Valley trail becomes ‘winter haven’ for wildlife |

Valley trail becomes ‘winter haven’ for wildlife

Scott Condon
The Aspen Times
Post Independent
Glenwood Springs, CO Colorado
Jonathan Lowsky/Courtesy photo

The winter closure of the Rio Grande Trail between Rock Bottom Ranch and Catherine Store has paid big dividends for deer, elk, bear, mountain lions, songbirds and countless other critters, according to a wildlife biologist hired to monitor conditions.

“You’ve actually helped create out there a winter haven,” Jonathan Lowsky, of Colorado Wildlife Sciences, told the Roaring Fork Transportation Authority board of directors Thursday.

Lowsky was hired by the RFTA board in 2007 to monitor wildlife use of the closed trail corridor during the winter. The popular trail is closed from Dec. 1 to April 30 each year. RFTA’s board will consider next month if it wants to alter the closure or leave it alone.

Lowsky recommended expanding the closure by starting it earlier in the fall. He suggested closing the gates Nov. 15 rather than Dec. 1. Lowsky said deer would benefit if the trail corridor was available, without human disruption, during early snowfall.

Over the past five years, Lowsky has used motion-detection cameras, personal observations and examination of tracks to assess what wildlife is using the trail corridor when the 2.5-mile stretch is closed for winter. The section butts up against the prime wildlife habitat of The Crown and overlooks the Roaring Fork River.

Lowsky said his analysis shows an abundance of species is thriving.

“We can’t say for certain there was an increase, but we can say for certain there wasn’t a decrease,” he said.

Among his findings:

• There were 3,796 detections of 13 mammal species over the five winters through 2011.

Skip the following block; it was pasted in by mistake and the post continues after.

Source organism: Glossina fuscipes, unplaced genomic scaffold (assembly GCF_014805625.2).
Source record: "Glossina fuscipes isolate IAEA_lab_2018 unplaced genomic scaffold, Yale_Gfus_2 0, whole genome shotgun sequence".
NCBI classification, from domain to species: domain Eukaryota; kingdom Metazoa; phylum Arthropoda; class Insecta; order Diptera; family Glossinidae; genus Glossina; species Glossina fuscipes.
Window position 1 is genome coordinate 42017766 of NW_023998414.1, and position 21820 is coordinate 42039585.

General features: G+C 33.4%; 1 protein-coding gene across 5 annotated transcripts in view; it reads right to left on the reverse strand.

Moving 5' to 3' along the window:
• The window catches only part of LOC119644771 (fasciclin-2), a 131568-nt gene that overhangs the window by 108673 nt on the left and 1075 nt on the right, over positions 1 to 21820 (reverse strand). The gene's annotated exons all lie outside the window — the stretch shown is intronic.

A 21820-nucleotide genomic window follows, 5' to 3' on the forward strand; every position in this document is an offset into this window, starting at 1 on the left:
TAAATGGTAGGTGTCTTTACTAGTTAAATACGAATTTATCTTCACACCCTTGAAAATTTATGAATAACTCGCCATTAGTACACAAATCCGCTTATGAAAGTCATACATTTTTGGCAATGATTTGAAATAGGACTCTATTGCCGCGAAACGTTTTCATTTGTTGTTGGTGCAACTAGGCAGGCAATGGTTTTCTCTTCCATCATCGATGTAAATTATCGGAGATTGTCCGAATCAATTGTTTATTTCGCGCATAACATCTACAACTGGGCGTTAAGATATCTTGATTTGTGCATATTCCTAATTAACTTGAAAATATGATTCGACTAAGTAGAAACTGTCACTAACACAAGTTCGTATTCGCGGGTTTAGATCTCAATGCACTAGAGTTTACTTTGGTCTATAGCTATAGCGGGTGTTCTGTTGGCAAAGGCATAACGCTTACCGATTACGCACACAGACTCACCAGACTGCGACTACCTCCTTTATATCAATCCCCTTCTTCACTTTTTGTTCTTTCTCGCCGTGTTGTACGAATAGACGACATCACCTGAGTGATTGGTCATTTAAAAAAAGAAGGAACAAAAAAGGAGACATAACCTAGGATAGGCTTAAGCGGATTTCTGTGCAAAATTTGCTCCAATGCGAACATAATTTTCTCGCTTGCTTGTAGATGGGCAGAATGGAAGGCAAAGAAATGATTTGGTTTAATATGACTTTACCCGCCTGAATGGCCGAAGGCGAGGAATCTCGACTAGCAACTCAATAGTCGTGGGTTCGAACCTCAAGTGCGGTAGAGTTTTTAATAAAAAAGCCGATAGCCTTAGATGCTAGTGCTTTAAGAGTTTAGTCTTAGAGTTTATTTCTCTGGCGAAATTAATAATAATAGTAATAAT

“As expected, detections of elk and mule deer tracks were the most abundant,” Lowsky wrote in a report. “Voles and the long-tailed weasels that prey on them were third and fourth most abundant, respectively. Bobcats, coyotes, mountain lions, mountain cottontails, pine squirrel, red fox and rock squirrels were also among the species detected.”

• There were 1,376 detections of 75 bird species.

“Species known to be sensitive to human activity – blue-gray gnatcatcher, plumbeous vireo – and species requiring riparian habitat – gray catbird, yellow warbler – are present within the trail corridor in substantial numbers and population trends are not declining and may be increasing,” Lowsky’s report said.

• Forty-three bald eagles and nine golden eagles were found in the trail corridor.

• The great blue heron colony’s fate doesn’t seem tied to trail use in spring. A pair of golden eagles found the heron chicks in 2009 and singlehandedly caused abandonment of the colony in 2009. The eagles “found it was a really good buffet for their kids,” Lowsky said.

In 2010, only one nest survived with two fledging young. Last year, 16 young herons fledged, thanks to their own efforts to fight off the eagles.

“The adult herons just sat and watched,” Lowsky said. The eagles ate a bunch of babies once again, but the fact that some of the young figured out they could fight off the eagles probably bodes well for the future of the colony, according to Lowsky.

Based on the detections of animals, Lowsky said he considers the winter closure a big success. When asked if there was empirical data that indicated opening the trail to cross-country skiers and hikers during the winter would have a negative effect on wildlife, Lowsky said the outcome would be certain, particularly with deer and elk.

“You disturb them enough, they won’t come back,” he said.

Lowsky’s full report is available at RFTA is accepting public comments via the website through Feb. 24 on the winter closure and the report findings.

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